I think my previous comments are still valid in light of what I’ve read the last couple of days. The commentary is still pouring in on LTC Yingling’s article, though…
Phil Carter likes the article a lot. I guess he either didn’t read Yingling’s recommendations, or they somehow are better than I thought they were. Also, I don’t see how changing generals to fit this war makes the next one better.
Skippy thinks Yingling’s piece is a good article for a military journal. If so, his point only underscores how terribly lame Proceedings and related journals are these days. Me? I think the article is ehh, particularly since we’ve had the Small Wars Journal on the sidebar there for a long time–and there you can get your Nagl and Kilcullen unfiltered. I may be overstating it but I see one article sort of like Yingling’s every month or two…but none of them get on two daily newspapers at the same time.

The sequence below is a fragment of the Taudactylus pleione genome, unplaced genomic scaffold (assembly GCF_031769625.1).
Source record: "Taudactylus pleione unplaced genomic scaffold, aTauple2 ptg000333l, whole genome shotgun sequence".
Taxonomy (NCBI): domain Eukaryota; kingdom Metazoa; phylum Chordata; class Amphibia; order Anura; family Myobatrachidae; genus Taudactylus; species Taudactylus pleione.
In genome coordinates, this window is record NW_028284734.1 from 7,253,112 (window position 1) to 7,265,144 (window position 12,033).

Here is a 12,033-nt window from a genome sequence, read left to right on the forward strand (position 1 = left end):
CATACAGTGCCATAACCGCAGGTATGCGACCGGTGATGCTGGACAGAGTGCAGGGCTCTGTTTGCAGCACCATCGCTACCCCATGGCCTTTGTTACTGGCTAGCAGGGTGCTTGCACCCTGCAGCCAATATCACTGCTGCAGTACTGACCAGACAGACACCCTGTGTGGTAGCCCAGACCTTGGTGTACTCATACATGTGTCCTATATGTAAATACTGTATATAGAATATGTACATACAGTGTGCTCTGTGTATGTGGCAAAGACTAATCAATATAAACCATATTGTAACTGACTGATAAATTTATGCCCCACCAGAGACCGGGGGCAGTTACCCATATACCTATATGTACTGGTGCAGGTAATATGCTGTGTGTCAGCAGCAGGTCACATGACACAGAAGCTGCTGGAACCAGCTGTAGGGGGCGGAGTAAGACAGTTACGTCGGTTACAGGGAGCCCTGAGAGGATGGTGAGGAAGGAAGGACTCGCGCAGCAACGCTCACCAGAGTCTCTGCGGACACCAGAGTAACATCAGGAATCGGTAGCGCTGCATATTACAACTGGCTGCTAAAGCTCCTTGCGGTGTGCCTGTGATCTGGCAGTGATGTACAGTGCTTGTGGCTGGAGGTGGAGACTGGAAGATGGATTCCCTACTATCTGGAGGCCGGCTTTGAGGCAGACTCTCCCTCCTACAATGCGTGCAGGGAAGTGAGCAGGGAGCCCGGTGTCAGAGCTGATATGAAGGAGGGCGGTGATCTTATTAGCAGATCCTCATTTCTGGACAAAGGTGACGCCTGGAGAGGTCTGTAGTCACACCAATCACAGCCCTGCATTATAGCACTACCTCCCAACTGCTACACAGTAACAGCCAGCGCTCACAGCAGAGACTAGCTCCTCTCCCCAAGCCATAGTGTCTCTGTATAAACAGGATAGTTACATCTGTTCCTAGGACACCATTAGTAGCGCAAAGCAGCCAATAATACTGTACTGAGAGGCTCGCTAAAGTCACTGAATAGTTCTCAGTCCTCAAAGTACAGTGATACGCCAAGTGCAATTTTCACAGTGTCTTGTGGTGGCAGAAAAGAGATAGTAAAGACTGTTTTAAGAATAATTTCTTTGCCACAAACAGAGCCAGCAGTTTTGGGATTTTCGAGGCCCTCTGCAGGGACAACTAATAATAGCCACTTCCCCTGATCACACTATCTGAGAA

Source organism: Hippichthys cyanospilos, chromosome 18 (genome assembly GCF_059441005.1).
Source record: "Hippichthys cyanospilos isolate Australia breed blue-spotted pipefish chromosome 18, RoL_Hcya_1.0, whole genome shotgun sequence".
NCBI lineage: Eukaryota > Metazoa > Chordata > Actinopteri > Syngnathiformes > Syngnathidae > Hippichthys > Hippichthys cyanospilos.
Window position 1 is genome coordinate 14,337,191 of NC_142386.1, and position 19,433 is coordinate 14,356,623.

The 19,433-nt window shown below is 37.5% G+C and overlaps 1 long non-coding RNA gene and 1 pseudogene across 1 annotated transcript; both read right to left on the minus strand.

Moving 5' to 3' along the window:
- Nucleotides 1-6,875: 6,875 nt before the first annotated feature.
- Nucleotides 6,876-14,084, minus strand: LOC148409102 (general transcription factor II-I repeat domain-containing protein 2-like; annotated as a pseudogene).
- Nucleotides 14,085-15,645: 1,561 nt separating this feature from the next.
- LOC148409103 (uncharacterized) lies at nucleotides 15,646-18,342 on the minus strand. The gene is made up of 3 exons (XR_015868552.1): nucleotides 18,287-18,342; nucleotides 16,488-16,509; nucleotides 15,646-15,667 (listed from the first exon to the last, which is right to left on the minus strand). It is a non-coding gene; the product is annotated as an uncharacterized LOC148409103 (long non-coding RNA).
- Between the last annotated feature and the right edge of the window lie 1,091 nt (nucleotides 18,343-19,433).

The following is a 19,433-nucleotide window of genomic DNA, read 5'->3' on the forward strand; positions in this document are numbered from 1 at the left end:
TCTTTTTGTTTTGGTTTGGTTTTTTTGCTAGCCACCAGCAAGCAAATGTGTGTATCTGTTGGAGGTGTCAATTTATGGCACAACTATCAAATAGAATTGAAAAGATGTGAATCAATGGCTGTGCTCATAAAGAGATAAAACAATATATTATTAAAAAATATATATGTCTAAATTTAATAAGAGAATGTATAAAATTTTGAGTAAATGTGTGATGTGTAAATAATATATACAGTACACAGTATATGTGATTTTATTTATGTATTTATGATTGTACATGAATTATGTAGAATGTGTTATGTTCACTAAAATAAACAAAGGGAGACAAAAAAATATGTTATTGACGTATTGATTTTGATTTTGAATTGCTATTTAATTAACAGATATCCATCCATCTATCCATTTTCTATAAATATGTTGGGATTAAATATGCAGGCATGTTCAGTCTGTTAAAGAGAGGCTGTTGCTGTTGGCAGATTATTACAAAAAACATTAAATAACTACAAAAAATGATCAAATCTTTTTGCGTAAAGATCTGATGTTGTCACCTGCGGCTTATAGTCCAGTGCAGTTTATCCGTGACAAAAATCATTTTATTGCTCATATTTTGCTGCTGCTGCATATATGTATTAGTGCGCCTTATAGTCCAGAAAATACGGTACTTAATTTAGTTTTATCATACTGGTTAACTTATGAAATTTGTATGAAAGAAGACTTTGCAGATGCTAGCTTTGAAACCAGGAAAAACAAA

Gee. I wonder why that is.
Update: Cobb weighs in. I think he’d enjoy a dustup with some of the more procurement-minded military folks such as CDR Salamander–the generals that buy stuff are in a different position than the ones who shoot stuff. Cobb’s got an entertaining point:
Whenever I hear about some general or military officer fussing about what went wrong in Vietnam or what is going wrong in Iraq, the first question I want them to answer is the following fill-in-the-blank. The reason I’m not teaching at the Army War College is: _________.I suspect the most common answer to that would be, I’m not smart enough, but they would likely answer ‘politics’.
In the Navy’s case war college time is not exactly the career plum it is for, say, Air Force. For instance: the Permanent Military Professor program takes officers who agree to finish their career in academe to stay there and teach. Not exactly the Brownian motion between academia, business, politics and think tanks we see in American government.
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